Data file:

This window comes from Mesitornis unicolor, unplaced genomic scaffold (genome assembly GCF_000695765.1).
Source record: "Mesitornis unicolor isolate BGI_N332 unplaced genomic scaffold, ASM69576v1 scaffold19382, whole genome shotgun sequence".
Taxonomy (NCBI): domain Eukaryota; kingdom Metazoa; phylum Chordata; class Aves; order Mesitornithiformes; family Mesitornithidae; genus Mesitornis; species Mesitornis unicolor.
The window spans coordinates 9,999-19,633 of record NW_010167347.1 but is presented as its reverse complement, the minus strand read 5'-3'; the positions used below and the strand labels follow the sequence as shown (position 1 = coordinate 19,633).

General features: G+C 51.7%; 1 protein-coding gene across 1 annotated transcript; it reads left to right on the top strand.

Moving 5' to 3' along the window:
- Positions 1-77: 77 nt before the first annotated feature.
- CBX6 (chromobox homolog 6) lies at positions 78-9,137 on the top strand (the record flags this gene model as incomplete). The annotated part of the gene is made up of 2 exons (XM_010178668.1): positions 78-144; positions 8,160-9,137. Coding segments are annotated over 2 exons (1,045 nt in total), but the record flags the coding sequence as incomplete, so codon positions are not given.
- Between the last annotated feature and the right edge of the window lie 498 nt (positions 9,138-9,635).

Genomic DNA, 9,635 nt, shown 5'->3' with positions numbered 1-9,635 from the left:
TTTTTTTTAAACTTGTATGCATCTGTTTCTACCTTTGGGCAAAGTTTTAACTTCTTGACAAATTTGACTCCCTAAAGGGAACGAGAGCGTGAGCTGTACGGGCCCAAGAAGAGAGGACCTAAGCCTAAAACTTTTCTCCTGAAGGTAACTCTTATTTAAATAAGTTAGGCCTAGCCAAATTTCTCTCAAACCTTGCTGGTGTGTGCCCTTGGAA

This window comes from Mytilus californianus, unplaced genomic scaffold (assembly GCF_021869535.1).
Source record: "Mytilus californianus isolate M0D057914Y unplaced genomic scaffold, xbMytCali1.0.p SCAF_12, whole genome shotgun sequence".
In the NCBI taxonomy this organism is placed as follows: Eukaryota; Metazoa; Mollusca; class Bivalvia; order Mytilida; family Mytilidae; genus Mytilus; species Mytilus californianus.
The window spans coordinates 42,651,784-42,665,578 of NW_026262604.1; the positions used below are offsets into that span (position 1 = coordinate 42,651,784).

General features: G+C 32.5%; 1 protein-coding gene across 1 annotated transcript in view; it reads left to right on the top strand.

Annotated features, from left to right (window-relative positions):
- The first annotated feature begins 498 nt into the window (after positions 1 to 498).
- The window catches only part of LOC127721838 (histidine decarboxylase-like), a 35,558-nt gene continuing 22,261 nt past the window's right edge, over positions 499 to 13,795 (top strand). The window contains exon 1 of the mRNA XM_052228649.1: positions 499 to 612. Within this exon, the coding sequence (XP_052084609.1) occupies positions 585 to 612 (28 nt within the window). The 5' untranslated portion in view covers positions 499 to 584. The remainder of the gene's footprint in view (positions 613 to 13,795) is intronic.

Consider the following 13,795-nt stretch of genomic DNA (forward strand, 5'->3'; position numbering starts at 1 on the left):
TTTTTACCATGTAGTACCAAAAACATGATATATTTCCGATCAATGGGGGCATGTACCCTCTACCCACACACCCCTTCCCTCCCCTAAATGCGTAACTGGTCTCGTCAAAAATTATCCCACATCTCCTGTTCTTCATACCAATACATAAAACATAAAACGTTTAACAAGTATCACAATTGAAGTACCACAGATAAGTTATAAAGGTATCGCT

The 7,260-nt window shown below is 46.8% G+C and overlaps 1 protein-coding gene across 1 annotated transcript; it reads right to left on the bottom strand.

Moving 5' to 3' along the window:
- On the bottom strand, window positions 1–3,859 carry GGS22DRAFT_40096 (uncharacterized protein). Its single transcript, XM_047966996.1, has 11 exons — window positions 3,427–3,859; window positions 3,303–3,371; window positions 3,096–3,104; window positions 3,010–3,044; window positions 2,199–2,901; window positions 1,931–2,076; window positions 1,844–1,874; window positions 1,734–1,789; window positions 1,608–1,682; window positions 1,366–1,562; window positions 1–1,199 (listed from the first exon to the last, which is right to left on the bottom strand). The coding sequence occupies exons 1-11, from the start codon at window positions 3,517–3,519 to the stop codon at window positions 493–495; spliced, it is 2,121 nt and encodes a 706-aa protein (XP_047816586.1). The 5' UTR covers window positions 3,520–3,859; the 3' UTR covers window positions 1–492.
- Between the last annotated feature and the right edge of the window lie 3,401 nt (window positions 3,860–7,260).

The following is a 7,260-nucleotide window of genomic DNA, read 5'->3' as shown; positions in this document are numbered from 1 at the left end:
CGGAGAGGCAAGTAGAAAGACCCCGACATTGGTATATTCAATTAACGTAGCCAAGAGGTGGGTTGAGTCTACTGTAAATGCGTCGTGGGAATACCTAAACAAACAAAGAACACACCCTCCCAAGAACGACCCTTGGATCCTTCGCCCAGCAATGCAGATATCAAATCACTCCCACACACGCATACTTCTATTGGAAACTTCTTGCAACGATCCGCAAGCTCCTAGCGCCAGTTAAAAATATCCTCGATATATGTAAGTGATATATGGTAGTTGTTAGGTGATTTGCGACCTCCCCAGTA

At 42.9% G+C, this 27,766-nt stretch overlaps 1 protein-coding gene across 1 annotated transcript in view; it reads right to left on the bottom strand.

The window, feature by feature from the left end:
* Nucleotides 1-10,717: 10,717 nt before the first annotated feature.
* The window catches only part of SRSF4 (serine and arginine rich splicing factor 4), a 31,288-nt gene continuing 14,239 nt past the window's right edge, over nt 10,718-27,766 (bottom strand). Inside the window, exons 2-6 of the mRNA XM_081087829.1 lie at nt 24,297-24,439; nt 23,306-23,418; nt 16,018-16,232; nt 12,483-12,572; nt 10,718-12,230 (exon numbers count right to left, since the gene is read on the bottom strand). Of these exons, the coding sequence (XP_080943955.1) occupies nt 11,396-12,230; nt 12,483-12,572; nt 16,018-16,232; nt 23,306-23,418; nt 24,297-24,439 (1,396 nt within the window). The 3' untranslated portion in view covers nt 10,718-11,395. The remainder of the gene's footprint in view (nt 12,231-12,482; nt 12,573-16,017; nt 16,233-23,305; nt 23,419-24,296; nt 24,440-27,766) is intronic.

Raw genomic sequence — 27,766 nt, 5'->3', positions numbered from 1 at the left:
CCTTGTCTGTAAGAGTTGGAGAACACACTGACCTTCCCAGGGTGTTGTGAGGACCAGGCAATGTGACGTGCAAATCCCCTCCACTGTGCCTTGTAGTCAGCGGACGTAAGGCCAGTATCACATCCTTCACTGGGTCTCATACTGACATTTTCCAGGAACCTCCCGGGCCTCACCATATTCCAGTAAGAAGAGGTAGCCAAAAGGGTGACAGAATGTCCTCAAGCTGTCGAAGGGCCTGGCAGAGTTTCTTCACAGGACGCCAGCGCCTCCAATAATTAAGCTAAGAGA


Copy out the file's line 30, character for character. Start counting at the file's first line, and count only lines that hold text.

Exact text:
* Nucleotides 1-10,717: 10,717 nt before the first annotated feature.